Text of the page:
more wasted and discarded toys, parents’ Christmas shopping behaviour is


Christmas shopping patterns this year have revealed:

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                Gen Z, Toys and the Cost of Parenting

Friday 27 November 2009

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Trend 1: Go out and play. An increase in outdoor toys, free-play (non-powered)

toys and sporting equipment. From trampolines, skateboards and bikes to water

pistols, swing sets and Frisbees.

Trend 2: Nostalgia returns. First observed with scooters returning a decade ago,

now wooden train sets, pogo sticks, marbles and collectables, gender specific toys

(toolkits for boys, makeup kits for girls), and cute dolls and princess dressups (rather

than the edgy tween dolls of the last few years) are making a return.

Trend 3: Experiences, not just accumulations. Parents are increasingly taking

children on trips, attending events and buying experiences that can be shared and

which build relationships rather than just more things. For many families today who

“have it all” it is about maximising what they have rather than accumulating more.

Particularly after the global financial crisis and in this era of environmental

sustainability, parents are enriching the journey rather than buying more “stuff”.

Trend 4: Values-based and educationally focussed. The Gen Xer parent is

increasingly looking to maximise their toy spend by ensuring their children gain a

long term benefit. Toys with a stated educational function, or toys which enhance a

skill or develop values top the list. Books, educational technologies and computer

products are in, as simplistic entertainment options are resisted.

Trend 5: Upageing. Consumer electronics such as iPods

and digital cameras,

designed for adults are now on the shopping list for the tweens. As the sophistication

and technological literacy of children increases, parents are shifting their spend from

childhood toys to the technology “necessities” of today. Today’s “toy” shopping is as

likely to take place at Harvey Norman as Toys ‘r Us.

Parenting in the 21st Century: the $1,000,000 role

The Federal Government’s Child Support Agency ( has tables which

outline the care costs of raising children and to raise 2 children to 18 based on an

average household income will cost $384,543. However this figure does not include

private education, holiday or other “non-essential” items.

In 2007 NATSEM calculated the cost of raising 2 children to age 21 including the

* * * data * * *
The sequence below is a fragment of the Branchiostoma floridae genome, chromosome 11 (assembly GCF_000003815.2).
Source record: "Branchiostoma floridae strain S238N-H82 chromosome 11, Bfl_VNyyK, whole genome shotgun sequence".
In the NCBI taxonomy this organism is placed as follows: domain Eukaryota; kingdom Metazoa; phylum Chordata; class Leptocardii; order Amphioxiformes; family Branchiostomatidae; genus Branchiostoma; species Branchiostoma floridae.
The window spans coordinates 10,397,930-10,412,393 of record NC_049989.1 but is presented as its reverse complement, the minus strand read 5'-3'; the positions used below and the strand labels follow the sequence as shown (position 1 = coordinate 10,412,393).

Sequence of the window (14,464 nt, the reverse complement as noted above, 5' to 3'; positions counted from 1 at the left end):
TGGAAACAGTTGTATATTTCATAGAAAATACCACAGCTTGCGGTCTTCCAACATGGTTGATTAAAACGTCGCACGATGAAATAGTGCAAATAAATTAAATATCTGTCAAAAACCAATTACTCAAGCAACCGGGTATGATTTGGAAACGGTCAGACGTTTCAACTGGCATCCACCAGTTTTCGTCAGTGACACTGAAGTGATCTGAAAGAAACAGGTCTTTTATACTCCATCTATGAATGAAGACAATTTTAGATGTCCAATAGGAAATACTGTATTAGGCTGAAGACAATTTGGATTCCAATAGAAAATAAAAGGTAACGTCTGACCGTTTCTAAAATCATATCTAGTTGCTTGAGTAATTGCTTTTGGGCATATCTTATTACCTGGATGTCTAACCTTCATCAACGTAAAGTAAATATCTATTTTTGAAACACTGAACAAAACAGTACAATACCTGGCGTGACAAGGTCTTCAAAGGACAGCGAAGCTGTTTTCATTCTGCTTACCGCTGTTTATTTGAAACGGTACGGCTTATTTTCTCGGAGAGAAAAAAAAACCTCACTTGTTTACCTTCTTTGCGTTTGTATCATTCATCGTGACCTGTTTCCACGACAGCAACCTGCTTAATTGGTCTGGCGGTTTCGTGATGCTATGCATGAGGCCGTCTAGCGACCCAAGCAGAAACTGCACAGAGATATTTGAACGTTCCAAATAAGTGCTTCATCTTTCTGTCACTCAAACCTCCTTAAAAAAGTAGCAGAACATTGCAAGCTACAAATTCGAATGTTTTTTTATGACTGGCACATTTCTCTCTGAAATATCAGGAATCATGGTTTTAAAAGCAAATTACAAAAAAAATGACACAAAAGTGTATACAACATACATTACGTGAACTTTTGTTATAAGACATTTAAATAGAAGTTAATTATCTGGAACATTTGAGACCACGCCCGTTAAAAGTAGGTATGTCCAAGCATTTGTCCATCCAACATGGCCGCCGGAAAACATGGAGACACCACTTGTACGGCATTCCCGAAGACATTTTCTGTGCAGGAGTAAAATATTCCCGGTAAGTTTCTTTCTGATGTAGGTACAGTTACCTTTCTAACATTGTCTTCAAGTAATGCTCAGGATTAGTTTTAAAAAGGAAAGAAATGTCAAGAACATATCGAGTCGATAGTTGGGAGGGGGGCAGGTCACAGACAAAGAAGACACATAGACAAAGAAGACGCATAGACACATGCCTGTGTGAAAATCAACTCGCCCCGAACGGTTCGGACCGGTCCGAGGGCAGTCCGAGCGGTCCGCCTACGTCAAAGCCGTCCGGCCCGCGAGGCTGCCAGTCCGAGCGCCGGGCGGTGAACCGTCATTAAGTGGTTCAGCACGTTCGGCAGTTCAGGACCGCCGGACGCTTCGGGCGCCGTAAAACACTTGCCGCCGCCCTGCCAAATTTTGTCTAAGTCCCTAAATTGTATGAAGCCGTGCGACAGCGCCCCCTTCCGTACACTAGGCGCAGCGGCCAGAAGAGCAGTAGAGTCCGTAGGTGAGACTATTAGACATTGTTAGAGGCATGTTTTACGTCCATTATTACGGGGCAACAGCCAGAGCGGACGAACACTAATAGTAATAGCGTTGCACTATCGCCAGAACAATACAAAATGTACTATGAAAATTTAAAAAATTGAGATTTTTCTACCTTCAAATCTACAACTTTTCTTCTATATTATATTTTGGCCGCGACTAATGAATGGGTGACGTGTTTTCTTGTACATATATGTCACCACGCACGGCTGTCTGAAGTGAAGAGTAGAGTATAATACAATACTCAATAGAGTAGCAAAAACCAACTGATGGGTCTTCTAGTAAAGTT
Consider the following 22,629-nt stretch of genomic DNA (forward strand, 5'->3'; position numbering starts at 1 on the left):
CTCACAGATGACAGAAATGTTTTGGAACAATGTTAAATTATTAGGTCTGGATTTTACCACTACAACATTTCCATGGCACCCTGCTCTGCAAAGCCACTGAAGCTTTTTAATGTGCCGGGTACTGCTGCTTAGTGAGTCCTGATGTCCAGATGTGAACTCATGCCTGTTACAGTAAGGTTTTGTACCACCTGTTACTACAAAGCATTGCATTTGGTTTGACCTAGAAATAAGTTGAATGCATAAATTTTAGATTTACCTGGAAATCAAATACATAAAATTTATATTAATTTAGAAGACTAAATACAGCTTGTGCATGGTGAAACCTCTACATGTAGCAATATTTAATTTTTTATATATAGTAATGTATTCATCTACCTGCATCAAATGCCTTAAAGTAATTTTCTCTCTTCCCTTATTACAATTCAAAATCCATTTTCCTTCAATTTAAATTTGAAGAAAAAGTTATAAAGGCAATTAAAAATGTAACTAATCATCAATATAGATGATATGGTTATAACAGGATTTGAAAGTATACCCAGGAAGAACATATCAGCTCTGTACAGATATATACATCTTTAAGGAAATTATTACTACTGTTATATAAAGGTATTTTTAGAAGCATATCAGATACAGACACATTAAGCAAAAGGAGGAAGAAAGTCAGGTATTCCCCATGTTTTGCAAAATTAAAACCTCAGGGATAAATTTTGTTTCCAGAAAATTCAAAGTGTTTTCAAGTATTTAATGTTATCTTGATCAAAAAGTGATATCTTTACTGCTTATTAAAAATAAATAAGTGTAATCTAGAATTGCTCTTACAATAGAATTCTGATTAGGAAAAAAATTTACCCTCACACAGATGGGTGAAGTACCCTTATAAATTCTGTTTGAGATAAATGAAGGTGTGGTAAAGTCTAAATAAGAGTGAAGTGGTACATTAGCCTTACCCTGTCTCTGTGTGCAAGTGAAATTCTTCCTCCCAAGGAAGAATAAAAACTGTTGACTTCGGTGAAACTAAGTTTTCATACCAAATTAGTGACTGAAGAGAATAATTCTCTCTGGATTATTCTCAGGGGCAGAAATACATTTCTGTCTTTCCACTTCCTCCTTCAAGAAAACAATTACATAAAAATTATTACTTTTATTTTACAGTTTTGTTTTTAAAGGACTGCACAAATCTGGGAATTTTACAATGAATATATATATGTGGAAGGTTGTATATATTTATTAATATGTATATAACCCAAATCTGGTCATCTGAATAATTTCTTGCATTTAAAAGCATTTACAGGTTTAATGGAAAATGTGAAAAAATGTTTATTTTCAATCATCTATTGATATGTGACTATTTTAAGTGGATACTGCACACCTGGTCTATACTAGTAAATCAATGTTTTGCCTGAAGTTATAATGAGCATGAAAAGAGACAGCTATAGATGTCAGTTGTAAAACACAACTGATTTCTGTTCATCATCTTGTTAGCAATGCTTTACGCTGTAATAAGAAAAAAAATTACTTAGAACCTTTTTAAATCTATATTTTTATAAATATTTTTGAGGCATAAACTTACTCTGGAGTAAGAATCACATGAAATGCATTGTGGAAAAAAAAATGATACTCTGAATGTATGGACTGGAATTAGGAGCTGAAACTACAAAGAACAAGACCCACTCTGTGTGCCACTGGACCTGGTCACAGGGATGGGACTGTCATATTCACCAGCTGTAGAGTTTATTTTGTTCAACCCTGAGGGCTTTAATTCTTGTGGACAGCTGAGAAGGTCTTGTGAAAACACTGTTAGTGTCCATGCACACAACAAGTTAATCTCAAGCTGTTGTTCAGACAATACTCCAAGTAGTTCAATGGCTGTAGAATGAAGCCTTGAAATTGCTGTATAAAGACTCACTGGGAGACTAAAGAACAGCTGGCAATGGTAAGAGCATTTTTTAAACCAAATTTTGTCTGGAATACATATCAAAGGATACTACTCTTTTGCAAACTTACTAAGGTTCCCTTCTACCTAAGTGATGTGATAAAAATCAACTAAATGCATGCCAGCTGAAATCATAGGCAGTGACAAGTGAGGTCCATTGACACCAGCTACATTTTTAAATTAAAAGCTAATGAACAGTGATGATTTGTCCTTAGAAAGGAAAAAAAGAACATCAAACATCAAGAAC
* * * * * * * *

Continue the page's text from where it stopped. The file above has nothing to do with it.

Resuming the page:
education, travel, and real-life expenses was $537,000 (

However, even this estimate that raising children today will be $537,000 is an

underestimation for the following reasons: first, the average number of children per

household that has children is 2.7. Therefore based on $537,000 for children, the

average parental expense to raise their (2.7) children is $724,950. Second, the figure

assumes that by 21 the

children will be independent. Yet in today’s Australian

families the majority of young people stay in the parental home and rely on their

parents for some of their expenses until their mid 20’s. Therefore the cost per

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                Gen Z, Toys and the Cost of Parenting

Friday 27 November 2009

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household to raise children to age 24 is $834,000. Further, when the additional, non-

essential yet “usual” child rearing expenses are added (toys, holidays and travel,

dining and entertainment, private tutoring and education, sport and activities,

furniture and household equipment dedicated to the children’s use etc) the cost

increases by additional $3000 per child per year. This takes the total parental cost to

raise the average number of children in Australia to $1,028,093.

Rising costs of parenting

Here is a breakdown of the costs which total $1,028,000 to raise the average family

(2.7 kids) to independence (24) today per category:




Housing & utilities


Recreation & entertainment


Health & other services


Clothing & equipment




Education & child care  

Note: the costs (e.g. housing) are not the total household costs but only the amount apportioned to the children.


McCrindle Research.

Research method:

National survey and focus groups conducted by McCrindle

Research. It was not funded or sponsored by any organisation.

The survey respondents were drawn from McCrindle Research’s

proprietary research panel which is a

national, representative, and research-only panel of 4500


For full reports on these trends, go to:

For more on Mark McCrindle’s new book go to

For comment or analysis: Mark McCrindle

P: 02 8824 3422

M: 0411 5000 90